Peakflow response of stream networks: implications of physical descriptions of streams and temporal change
2015 (English)Doctoral thesis, comprehensive summary (Other academic)
Through distributed stream network routing, it has quantitatively been shown that the relationship between flow travel time and discharge varies strongly nonlinearly with stream stage and with catchment-specific properties.
Physically derived distributions of water travel times through a stream network were successfully used to parameterise the streamflow response function of a compartmental hydrological model. Predictions were found to improve compared to conventional statistically based parameterisation schemes, for most of the modelled scenarios, particularly for peakflow conditions.
A Fourier spectral analysis of 55-110 years of daily discharge time series from 79 unregulated catchments in Sweden revealed that the discharge power spectral slope has gradually increased over time, with significant increases for 58 catchments. The results indicated that the catchment scaling function power spectrum had steepened in most of the catchments for which historical precipitation series were available. These results suggest that (local) land-use changes within the catchments may affect the discharge power spectra more significantly than changes in precipitation (climate change).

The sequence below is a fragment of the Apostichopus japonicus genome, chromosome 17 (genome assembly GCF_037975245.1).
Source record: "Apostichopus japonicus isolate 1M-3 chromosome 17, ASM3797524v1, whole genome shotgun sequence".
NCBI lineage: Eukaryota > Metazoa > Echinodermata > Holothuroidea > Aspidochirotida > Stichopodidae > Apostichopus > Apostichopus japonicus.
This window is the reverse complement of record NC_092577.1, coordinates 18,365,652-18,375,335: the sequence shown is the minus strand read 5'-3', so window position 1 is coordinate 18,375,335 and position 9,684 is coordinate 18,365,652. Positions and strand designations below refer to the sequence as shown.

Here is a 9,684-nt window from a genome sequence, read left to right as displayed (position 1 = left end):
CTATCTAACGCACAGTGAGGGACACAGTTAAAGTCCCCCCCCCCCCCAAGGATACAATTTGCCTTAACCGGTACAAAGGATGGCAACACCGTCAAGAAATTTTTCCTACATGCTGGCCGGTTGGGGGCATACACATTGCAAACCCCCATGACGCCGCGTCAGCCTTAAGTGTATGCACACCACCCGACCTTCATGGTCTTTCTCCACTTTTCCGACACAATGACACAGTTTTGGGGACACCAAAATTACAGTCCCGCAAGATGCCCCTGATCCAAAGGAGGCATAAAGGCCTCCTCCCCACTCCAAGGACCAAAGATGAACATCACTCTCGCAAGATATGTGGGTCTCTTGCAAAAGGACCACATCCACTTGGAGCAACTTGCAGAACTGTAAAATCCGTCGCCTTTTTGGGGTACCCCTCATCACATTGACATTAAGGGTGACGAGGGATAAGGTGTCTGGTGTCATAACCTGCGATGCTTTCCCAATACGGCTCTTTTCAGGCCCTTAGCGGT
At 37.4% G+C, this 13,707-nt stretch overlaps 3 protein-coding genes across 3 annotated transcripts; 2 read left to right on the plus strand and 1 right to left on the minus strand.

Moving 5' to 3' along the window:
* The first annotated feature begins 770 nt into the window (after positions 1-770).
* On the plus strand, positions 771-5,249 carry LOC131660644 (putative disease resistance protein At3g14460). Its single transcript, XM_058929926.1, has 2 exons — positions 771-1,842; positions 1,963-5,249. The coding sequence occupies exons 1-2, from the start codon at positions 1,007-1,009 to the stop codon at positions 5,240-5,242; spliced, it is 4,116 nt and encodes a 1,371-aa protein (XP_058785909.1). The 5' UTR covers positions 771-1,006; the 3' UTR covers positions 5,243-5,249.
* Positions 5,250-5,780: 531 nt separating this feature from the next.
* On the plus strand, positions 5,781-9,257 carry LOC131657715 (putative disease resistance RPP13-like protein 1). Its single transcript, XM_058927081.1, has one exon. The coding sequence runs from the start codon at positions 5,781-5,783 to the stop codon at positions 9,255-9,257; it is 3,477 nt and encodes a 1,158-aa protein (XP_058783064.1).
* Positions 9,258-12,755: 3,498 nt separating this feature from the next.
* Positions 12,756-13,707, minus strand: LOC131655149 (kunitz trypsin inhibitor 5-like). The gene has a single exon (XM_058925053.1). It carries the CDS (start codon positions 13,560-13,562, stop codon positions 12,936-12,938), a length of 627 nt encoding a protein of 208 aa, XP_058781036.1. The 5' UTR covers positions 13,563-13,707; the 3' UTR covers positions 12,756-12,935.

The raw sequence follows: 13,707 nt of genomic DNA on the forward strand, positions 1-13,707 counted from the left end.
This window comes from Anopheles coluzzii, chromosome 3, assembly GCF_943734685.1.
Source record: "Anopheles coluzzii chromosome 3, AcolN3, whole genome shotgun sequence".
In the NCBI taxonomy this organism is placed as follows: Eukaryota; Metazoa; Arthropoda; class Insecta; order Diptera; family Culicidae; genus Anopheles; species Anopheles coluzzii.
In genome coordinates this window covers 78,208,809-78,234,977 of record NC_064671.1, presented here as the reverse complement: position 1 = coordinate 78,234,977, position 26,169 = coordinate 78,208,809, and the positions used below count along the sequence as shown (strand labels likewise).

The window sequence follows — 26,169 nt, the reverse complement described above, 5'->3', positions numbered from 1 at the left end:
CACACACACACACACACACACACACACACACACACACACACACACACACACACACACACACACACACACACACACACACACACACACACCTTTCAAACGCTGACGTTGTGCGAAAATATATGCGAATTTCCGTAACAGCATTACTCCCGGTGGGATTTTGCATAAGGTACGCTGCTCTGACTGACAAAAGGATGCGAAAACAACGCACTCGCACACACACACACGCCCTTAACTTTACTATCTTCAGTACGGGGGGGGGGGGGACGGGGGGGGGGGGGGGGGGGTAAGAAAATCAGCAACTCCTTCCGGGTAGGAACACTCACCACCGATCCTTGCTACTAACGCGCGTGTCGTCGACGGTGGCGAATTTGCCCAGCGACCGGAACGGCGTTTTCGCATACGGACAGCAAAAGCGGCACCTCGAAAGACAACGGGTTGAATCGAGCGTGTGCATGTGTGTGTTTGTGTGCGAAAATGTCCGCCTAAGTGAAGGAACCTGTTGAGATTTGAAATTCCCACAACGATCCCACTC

A case study from an agriculturally intense catchment using historical (from the 1880s) and modern stream network maps revealed that the average stream network flow distance as well as average water levels were substantially diminished over the past century, while average bottom slopes increased. The study verifies the hypothesis that anthropogenic changes (determined through scenario modelling using a 1D distributed routing model) of stream network properties can have a substantial influence on the travel times through the stream networks and thus on the discharge hydrographs.
The findings stress the need for a more hydrodynamically based approach to adequately describe the variation of streamflow response, especially for predictions of higher discharges. An increased physical basis of response functions can be beneficial in improving discharge predictions during conditions in which conventional parameterisation based on historical flow patterns may not be possible - for example, for extreme peak flows and during periods of nonstationary conditions, such as during periods of climate and/or land use change.
Place, publisher, year, edition, pages
Stockholm: KTH Royal Institute of Technology, 2015. , x, 74 p.
Streamflow routing, peakflow predictions, parameterization, hydrological response, stage-dependency, flooded cross-sections, stream networks, backwater effects, temporal change, land use change
Oceanography, Hydrology, Water Resources
Research subject Civil and Architectural Engineering
IdentifiersURN: urn:nbn:se:kth:diva-172939ISBN: 978-91-7595-672-5OAI: oai:DiVA.org:kth-172939DiVA: diva2:850804
2015-09-29, F3, Lindstedtsvägen 26, KTH, Stockholm, 10:00 (English)
Viglione, Alberto, Dr
Wörman, Anders, Professor
QC 201509032015-09-032015-09-022015-09-28Bibliographically approved
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